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Halifax, Nova Scotia

by Andrea MacDonald

Overshadowed by its big-city Canadian cousins -- namely, Vancouver, Montreal and Toronto -- Halifax, Nova Scotia is the ultimate unsung travel destination. And only until recently, has the seaside city's quiet charms remained under wraps. Now, sidewalk entertainers from all over the world converge on Halifax for the international BuskerFest each August.

Visitors can take in any of the featured acts for just a couple of dollars, though some of the city's best entertainment won't even cost you that.
Star spotting may seem an unlikely activity in such a remote setting, but keep your eyes peeled. From late spring to early fall, it's not unusual to see a Hollywood celebrity shooting her scenes on a local street.

Canadian tax breaks have lured countless movie crews to Nova Scotia over the past few years, using the province as a stand-in for everywhere from Maine to New York.

Rob Lowe, Harrison Ford, Liam Neeson, Julianne Moore and Sandra Bullock -- not to mention Sex and the City's Kristin Davis and indie queen Parker Posey -- are just a few of the stars to have filmed here.

(Don't be surprised to bump into them at a local bar or restaurant. In their off hours, they've been known to make the rounds without an entourage.)
Halifax is a college town, meaning budget dorm rooms during the summer and a lively club scene come September.

The city is said to have the highest number of bars per capita in all of Canada, so there are plenty to suit your taste. Some of the city's best are housed in privateer-era buildings and invite patrons to join in an old-fashioned Maritime sing-a-long.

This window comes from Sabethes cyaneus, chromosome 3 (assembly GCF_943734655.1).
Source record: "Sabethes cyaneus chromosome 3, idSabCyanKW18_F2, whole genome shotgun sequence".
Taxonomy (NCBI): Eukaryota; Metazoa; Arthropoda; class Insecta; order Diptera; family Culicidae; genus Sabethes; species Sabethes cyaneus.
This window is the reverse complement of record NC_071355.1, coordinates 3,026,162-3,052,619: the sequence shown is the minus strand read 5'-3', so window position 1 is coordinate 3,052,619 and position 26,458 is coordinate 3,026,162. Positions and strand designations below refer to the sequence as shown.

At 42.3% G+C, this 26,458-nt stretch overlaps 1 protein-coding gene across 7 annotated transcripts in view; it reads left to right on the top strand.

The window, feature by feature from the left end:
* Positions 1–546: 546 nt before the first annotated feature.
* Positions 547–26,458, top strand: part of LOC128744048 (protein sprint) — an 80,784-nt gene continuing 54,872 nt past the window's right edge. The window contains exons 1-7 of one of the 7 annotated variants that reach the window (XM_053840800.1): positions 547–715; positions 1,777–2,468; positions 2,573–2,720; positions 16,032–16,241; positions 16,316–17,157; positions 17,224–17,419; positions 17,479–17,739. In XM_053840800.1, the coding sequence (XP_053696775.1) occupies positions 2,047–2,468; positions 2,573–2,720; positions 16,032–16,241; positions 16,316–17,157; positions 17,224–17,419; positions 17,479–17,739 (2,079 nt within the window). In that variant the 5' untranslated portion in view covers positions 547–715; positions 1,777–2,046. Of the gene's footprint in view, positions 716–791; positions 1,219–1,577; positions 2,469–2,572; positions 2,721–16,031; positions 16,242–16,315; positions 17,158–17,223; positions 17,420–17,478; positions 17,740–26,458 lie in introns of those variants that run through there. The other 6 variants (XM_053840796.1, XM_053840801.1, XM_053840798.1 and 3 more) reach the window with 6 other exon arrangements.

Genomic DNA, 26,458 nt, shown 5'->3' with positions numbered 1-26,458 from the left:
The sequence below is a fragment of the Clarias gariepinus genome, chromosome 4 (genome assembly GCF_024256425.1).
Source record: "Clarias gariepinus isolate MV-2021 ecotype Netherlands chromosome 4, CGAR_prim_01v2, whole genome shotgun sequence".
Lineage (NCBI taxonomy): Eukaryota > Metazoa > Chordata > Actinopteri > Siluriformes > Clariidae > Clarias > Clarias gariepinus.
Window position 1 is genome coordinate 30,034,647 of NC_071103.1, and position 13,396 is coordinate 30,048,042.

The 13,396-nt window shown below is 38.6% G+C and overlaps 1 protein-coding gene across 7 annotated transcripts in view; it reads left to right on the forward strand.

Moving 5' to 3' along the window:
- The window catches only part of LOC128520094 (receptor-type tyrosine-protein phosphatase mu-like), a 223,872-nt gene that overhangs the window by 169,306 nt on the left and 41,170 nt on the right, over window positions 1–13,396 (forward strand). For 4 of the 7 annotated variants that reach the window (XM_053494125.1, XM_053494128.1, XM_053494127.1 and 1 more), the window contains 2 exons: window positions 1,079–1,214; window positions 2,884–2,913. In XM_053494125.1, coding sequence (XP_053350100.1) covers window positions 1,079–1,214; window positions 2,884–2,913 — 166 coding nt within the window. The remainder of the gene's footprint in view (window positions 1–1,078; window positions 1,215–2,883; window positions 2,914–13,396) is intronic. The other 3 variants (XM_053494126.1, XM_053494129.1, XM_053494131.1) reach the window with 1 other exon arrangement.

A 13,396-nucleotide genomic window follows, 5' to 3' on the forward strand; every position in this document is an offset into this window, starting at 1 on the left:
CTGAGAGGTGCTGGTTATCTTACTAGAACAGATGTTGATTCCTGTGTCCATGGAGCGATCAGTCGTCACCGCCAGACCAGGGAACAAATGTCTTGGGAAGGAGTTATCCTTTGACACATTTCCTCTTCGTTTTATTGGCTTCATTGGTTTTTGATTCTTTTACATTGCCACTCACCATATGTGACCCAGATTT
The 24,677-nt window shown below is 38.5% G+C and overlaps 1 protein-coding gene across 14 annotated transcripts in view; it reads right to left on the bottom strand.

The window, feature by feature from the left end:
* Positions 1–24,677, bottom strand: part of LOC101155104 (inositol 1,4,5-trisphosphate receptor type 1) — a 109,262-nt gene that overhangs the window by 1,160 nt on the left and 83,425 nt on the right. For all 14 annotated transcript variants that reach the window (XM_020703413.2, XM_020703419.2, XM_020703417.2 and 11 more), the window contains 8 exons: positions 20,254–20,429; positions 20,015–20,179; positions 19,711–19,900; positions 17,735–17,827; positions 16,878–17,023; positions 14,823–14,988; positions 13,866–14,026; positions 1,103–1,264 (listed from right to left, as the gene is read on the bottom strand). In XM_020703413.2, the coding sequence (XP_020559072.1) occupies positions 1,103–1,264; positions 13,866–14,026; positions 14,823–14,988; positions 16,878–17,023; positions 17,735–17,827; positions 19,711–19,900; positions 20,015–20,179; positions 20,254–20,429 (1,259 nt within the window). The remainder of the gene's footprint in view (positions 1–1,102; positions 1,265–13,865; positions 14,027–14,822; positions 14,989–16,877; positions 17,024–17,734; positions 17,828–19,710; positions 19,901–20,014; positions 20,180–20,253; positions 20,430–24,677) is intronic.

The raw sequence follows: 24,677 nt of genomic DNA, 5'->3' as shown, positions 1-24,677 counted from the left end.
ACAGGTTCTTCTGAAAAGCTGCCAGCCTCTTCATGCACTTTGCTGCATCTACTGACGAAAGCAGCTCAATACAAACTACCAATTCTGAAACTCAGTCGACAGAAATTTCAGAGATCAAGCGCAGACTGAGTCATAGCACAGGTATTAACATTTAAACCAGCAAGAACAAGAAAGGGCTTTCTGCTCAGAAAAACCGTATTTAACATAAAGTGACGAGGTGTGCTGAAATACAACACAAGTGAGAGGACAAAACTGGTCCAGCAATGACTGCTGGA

The history buff in you will want to check out the star-shaped Citadel fortress overlooking Halifax Harbour.

The harbour is too polluted for swimming, but it serves as a potent reminder to Haligonians of one of the world's largest explosions. A munitions ship collided with a cargo ship in 1917, killing scores of people and levelling a chunk of the city. Artifacts are scattered throughout Halifax.

More than 100 Titanic victims are buried in local cemeteries as well, with the Maritime Museum of the Atlantic boasting one of the largest Titanic collections.

Close to 330,000 people live in Halifax and its suburbs, yet it can still feel like a small town.

Just ask the hundreds of Buddhists from Boulder, Colorado, who made the city their international headquarters more than a decade ago for its peaceful way of life. Today, they run some of the city's finest restaurants and shops.

Halifax also makes a great base for day trips to the province's scenic South Shore, where you can celebrate the works of local artisans or pan for gold in ancient sea caves.

Feel like splurging just once before you leave?

Take a chance on the waterfront casino, where you can gamble the night away in a colourful, yet admittedly gaudy, atmosphere.

Maybe you'll get lucky and win enough for a return trip.

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